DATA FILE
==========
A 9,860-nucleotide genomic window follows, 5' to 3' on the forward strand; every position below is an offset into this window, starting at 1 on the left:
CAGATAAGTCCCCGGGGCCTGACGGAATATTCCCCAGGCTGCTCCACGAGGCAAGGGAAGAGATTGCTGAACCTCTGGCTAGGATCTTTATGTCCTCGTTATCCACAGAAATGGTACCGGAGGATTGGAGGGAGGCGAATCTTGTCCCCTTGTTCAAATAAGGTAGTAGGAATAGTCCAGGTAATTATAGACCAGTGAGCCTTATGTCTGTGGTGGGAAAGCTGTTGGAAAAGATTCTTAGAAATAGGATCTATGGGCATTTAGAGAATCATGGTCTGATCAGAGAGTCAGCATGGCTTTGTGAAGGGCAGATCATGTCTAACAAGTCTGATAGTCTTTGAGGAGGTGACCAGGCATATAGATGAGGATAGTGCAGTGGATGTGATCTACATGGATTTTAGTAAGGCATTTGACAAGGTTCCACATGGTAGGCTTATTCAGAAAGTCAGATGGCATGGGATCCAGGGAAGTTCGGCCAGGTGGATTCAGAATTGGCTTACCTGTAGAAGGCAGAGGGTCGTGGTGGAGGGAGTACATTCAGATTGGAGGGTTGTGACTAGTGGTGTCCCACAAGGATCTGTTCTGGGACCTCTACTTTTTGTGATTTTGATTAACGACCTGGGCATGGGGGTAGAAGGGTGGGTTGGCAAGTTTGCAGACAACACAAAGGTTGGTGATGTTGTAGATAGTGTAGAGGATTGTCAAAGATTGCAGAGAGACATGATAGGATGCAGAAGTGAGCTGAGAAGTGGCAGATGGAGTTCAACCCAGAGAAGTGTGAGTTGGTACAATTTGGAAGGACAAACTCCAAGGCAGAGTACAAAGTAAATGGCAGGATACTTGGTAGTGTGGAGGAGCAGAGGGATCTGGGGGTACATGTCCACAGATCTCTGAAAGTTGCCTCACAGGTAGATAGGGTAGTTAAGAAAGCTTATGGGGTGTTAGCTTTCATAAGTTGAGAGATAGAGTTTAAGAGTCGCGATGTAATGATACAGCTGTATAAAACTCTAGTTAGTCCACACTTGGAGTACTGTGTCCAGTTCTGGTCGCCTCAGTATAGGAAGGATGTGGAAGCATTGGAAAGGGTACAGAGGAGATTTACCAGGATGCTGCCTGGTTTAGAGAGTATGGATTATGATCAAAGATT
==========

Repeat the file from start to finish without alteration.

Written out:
A 9,860-nucleotide genomic window follows, 5' to 3' on the forward strand; every position below is an offset into this window, starting at 1 on the left:
CAGATAAGTCCCCGGGGCCTGACGGAATATTCCCCAGGCTGCTCCACGAGGCAAGGGAAGAGATTGCTGAACCTCTGGCTAGGATCTTTATGTCCTCGTTATCCACAGAAATGGTACCGGAGGATTGGAGGGAGGCGAATCTTGTCCCCTTGTTCAAATAAGGTAGTAGGAATAGTCCAGGTAATTATAGACCAGTGAGCCTTATGTCTGTGGTGGGAAAGCTGTTGGAAAAGATTCTTAGAAATAGGATCTATGGGCATTTAGAGAATCATGGTCTGATCAGAGAGTCAGCATGGCTTTGTGAAGGGCAGATCATGTCTAACAAGTCTGATAGTCTTTGAGGAGGTGACCAGGCATATAGATGAGGATAGTGCAGTGGATGTGATCTACATGGATTTTAGTAAGGCATTTGACAAGGTTCCACATGGTAGGCTTATTCAGAAAGTCAGATGGCATGGGATCCAGGGAAGTTCGGCCAGGTGGATTCAGAATTGGCTTACCTGTAGAAGGCAGAGGGTCGTGGTGGAGGGAGTACATTCAGATTGGAGGGTTGTGACTAGTGGTGTCCCACAAGGATCTGTTCTGGGACCTCTACTTTTTGTGATTTTGATTAACGACCTGGGCATGGGGGTAGAAGGGTGGGTTGGCAAGTTTGCAGACAACACAAAGGTTGGTGATGTTGTAGATAGTGTAGAGGATTGTCAAAGATTGCAGAGAGACATGATAGGATGCAGAAGTGAGCTGAGAAGTGGCAGATGGAGTTCAACCCAGAGAAGTGTGAGTTGGTACAATTTGGAAGGACAAACTCCAAGGCAGAGTACAAAGTAAATGGCAGGATACTTGGTAGTGTGGAGGAGCAGAGGGATCTGGGGGTACATGTCCACAGATCTCTGAAAGTTGCCTCACAGGTAGATAGGGTAGTTAAGAAAGCTTATGGGGTGTTAGCTTTCATAAGTTGAGAGATAGAGTTTAAGAGTCGCGATGTAATGATACAGCTGTATAAAACTCTAGTTAGTCCACACTTGGAGTACTGTGTCCAGTTCTGGTCGCCTCAGTATAGGAAGGATGTGGAAGCATTGGAAAGGGTACAGAGGAGATTTACCAGGATGCTGCCTGGTTTAGAGAGTATGGATTATGATCAAAGATT